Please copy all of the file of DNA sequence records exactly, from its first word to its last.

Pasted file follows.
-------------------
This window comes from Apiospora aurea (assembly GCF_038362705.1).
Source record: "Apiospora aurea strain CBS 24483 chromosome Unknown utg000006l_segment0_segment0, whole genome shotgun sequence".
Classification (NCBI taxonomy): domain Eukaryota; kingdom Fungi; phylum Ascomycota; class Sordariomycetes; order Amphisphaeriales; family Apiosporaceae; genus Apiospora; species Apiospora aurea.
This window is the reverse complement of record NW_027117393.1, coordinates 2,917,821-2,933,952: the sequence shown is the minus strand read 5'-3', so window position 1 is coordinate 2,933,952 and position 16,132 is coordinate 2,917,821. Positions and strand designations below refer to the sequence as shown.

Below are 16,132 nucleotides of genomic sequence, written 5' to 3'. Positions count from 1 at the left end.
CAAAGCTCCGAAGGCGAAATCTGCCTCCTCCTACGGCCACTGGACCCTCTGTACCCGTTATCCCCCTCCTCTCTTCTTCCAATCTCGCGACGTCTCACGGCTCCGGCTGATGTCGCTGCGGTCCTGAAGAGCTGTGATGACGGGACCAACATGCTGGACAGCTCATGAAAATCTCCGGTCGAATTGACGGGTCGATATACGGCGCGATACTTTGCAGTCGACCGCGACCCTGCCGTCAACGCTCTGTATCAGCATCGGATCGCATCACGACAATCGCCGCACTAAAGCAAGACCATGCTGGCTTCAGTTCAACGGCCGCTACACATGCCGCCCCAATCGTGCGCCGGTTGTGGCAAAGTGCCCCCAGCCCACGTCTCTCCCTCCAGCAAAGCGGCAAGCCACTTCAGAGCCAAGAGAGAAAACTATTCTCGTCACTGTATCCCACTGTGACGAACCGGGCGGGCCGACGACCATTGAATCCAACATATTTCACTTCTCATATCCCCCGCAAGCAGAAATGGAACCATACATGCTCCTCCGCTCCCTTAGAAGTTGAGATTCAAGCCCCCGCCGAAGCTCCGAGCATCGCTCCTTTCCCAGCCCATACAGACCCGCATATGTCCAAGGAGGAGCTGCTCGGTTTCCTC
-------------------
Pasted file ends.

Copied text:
This window comes from Apiospora aurea (assembly GCF_038362705.1).
Source record: "Apiospora aurea strain CBS 24483 chromosome Unknown utg000006l_segment0_segment0, whole genome shotgun sequence".
Classification (NCBI taxonomy): domain Eukaryota; kingdom Fungi; phylum Ascomycota; class Sordariomycetes; order Amphisphaeriales; family Apiosporaceae; genus Apiospora; species Apiospora aurea.
This window is the reverse complement of record NW_027117393.1, coordinates 2,917,821-2,933,952: the sequence shown is the minus strand read 5'-3', so window position 1 is coordinate 2,933,952 and position 16,132 is coordinate 2,917,821. Positions and strand designations below refer to the sequence as shown.

Below are 16,132 nucleotides of genomic sequence, written 5' to 3'. Positions count from 1 at the left end.
CAAAGCTCCGAAGGCGAAATCTGCCTCCTCCTACGGCCACTGGACCCTCTGTACCCGTTATCCCCCTCCTCTCTTCTTCCAATCTCGCGACGTCTCACGGCTCCGGCTGATGTCGCTGCGGTCCTGAAGAGCTGTGATGACGGGACCAACATGCTGGACAGCTCATGAAAATCTCCGGTCGAATTGACGGGTCGATATACGGCGCGATACTTTGCAGTCGACCGCGACCCTGCCGTCAACGCTCTGTATCAGCATCGGATCGCATCACGACAATCGCCGCACTAAAGCAAGACCATGCTGGCTTCAGTTCAACGGCCGCTACACATGCCGCCCCAATCGTGCGCCGGTTGTGGCAAAGTGCCCCCAGCCCACGTCTCTCCCTCCAGCAAAGCGGCAAGCCACTTCAGAGCCAAGAGAGAAAACTATTCTCGTCACTGTATCCCACTGTGACGAACCGGGCGGGCCGACGACCATTGAATCCAACATATTTCACTTCTCATATCCCCCGCAAGCAGAAATGGAACCATACATGCTCCTCCGCTCCCTTAGAAGTTGAGATTCAAGCCCCCGCCGAAGCTCCGAGCATCGCTCCTTTCCCAGCCCATACAGACCCGCATATGTCCAAGGAGGAGCTGCTCGGTTTCCTC